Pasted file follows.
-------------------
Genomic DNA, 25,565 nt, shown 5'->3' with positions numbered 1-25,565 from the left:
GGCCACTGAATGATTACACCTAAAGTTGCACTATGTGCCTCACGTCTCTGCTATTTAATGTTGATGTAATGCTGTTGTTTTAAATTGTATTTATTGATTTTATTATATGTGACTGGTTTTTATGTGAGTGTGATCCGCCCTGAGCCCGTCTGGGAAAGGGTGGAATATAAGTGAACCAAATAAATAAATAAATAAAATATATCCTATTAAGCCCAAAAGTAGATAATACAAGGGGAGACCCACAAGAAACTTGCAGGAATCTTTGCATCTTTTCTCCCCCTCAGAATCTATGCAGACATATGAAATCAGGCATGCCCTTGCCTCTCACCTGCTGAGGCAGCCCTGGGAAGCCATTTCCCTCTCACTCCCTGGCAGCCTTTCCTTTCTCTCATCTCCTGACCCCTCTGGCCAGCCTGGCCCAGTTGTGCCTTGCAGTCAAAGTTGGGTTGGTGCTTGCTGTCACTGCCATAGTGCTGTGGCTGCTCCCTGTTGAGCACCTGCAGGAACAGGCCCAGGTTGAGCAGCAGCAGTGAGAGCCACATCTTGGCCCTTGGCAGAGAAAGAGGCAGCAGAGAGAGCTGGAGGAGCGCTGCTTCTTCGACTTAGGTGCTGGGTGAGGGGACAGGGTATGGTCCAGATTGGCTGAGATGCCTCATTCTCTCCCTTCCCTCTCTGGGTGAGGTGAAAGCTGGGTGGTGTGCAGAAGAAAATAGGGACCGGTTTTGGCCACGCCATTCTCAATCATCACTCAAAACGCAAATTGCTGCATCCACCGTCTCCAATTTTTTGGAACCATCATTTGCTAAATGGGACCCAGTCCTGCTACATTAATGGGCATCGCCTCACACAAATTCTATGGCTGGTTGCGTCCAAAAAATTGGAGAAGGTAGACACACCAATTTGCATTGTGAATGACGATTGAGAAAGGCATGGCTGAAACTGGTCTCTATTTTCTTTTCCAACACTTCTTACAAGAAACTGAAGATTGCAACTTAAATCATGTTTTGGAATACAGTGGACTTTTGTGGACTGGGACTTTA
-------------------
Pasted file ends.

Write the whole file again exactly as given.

Genomic DNA, 25,565 nt, shown 5'->3' with positions numbered 1-25,565 from the left:
GGCCACTGAATGATTACACCTAAAGTTGCACTATGTGCCTCACGTCTCTGCTATTTAATGTTGATGTAATGCTGTTGTTTTAAATTGTATTTATTGATTTTATTATATGTGACTGGTTTTTATGTGAGTGTGATCCGCCCTGAGCCCGTCTGGGAAAGGGTGGAATATAAGTGAACCAAATAAATAAATAAATAAAATATATCCTATTAAGCCCAAAAGTAGATAATACAAGGGGAGACCCACAAGAAACTTGCAGGAATCTTTGCATCTTTTCTCCCCCTCAGAATCTATGCAGACATATGAAATCAGGCATGCCCTTGCCTCTCACCTGCTGAGGCAGCCCTGGGAAGCCATTTCCCTCTCACTCCCTGGCAGCCTTTCCTTTCTCTCATCTCCTGACCCCTCTGGCCAGCCTGGCCCAGTTGTGCCTTGCAGTCAAAGTTGGGTTGGTGCTTGCTGTCACTGCCATAGTGCTGTGGCTGCTCCCTGTTGAGCACCTGCAGGAACAGGCCCAGGTTGAGCAGCAGCAGTGAGAGCCACATCTTGGCCCTTGGCAGAGAAAGAGGCAGCAGAGAGAGCTGGAGGAGCGCTGCTTCTTCGACTTAGGTGCTGGGTGAGGGGACAGGGTATGGTCCAGATTGGCTGAGATGCCTCATTCTCTCCCTTCCCTCTCTGGGTGAGGTGAAAGCTGGGTGGTGTGCAGAAGAAAATAGGGACCGGTTTTGGCCACGCCATTCTCAATCATCACTCAAAACGCAAATTGCTGCATCCACCGTCTCCAATTTTTTGGAACCATCATTTGCTAAATGGGACCCAGTCCTGCTACATTAATGGGCATCGCCTCACACAAATTCTATGGCTGGTTGCGTCCAAAAAATTGGAGAAGGTAGACACACCAATTTGCATTGTGAATGACGATTGAGAAAGGCATGGCTGAAACTGGTCTCTATTTTCTTTTCCAACACTTCTTACAAGAAACTGAAGATTGCAACTTAAATCATGTTTTGGAATACAGTGGACTTTTGTGGACTGGGACTTTA